I absolutely flew through Of Love and Other Wars, and not just because it's a great read, there's something about it that makes it very 'readable', which is curious because the language is not simplistic, nor is the plot or the themes discussed. Throughout the first few passages of this book, I actually found myself looking up several words in the dictionary as they were related to either Quakers or diamond cutting, neither of which are topics that I'm particularly familiar with, so this book really is a learning experience right from the beginning to the end. The majority of the book seems more about exploring ideas rather than an unfolding plot, however, everything starts to come together at the end with lots of twists and turns that had me tearing through to the finale. This book isn't what I would call 'exciting', however, it is most certainly gripping and I found myself really connecting with the characters.
What's great about this book is that so many different view points are discussed. Sophie Hardach doesn't impose her own views upon the reader, she merely presents the views of her characters and allows the reader to decide for his or herself at the end of the novel. This book really makes you think about the issues concerning war, but from an angle that not many have explored before. I didn't particularly like all of the characters but seeing their ways of thinking develop throughout the novel as they experience various different things related to growing up and the war around them was still truly fascinating. Were these characters real, I'm not altogether sure that I would friends with many of them, however, I mostly certainly would respect them and their viewpoints a great deal.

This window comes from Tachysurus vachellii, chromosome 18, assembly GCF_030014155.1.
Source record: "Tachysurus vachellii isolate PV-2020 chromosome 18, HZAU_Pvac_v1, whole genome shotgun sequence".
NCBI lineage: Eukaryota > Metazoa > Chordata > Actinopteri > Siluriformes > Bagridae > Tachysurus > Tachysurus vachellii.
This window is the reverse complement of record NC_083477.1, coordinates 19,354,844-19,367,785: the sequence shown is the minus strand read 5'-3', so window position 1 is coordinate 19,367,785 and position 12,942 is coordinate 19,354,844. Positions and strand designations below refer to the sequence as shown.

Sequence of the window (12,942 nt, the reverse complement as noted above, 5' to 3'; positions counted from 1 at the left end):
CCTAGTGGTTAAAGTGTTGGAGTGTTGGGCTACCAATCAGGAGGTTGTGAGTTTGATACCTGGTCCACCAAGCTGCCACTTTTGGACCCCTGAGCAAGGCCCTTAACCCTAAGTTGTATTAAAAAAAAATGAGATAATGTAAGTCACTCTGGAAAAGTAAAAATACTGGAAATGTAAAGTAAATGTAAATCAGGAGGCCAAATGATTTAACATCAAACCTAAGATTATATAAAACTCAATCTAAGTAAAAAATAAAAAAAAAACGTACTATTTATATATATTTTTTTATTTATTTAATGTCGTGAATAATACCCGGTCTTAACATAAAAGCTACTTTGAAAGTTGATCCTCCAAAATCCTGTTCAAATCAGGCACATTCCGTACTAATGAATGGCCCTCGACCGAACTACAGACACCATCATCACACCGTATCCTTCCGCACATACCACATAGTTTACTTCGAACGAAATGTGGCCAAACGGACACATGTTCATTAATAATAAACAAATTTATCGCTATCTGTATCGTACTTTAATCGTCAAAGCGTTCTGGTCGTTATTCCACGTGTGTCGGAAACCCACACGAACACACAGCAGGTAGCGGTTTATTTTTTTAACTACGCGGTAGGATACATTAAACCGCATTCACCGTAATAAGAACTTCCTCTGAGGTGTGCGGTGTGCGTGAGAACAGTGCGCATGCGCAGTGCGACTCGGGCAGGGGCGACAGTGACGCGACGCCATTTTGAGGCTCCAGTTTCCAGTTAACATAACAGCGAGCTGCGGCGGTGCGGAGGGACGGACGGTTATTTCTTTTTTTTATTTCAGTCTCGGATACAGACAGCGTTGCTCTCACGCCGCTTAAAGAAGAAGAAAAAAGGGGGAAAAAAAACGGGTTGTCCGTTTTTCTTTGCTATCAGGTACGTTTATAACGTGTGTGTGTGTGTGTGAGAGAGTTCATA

It does take some time to wrap your head around all the different characters, plot lines, viewpoints etc but by about a third of the way through, you find yourself settled into the world that the author has created and it's only upwards from there. I did struggle a fair bit in the first few chapters and I couldn't place certain characters as some of them seem to be set in different cities or time periods but as I said, it just takes some getting used to. As the events in this novel almost span over a decade, there are some time jumps in this novel, but miraculously, these are barely noticeable. The author goes into immense amount of detail over seemingly small events that, upon greater reflection, turn out to be rather large events and thus time is not linear, and does not need to be, in this story.
If I could think of one word to describe this novel, difficult though that may be, I'd probably choose the word 'poignant'. Not all passages of this book were that impressive in terms of writing style and prose but every so often, I'd come across some of the most beautiful passages I have ever read. I wouldn't necessarily call this a romance novel despite the fact that a lot of the relationships between characters are of a romantic nature as Hardach manages to talk about love in way that isn't soppy in the slightest, but rather the sort of love that creeps up on, so as a reader you're not even really conscious of it until you're right in the middle of it.
I have to admit that I didn't know that conscientious objection was even a thing before I read this novel. In the back of my edition of this book there was a short interview with the author who stated that one of the reasons that she wrote this novel is because she was fascinated by this idea, one that does not exist in Germany, where she comes from and I think that in itself proves that this is something that *everyone* should read. Although many serious and thought-provoking issues are discussed, this book isn't too heavy so don't shy away from it.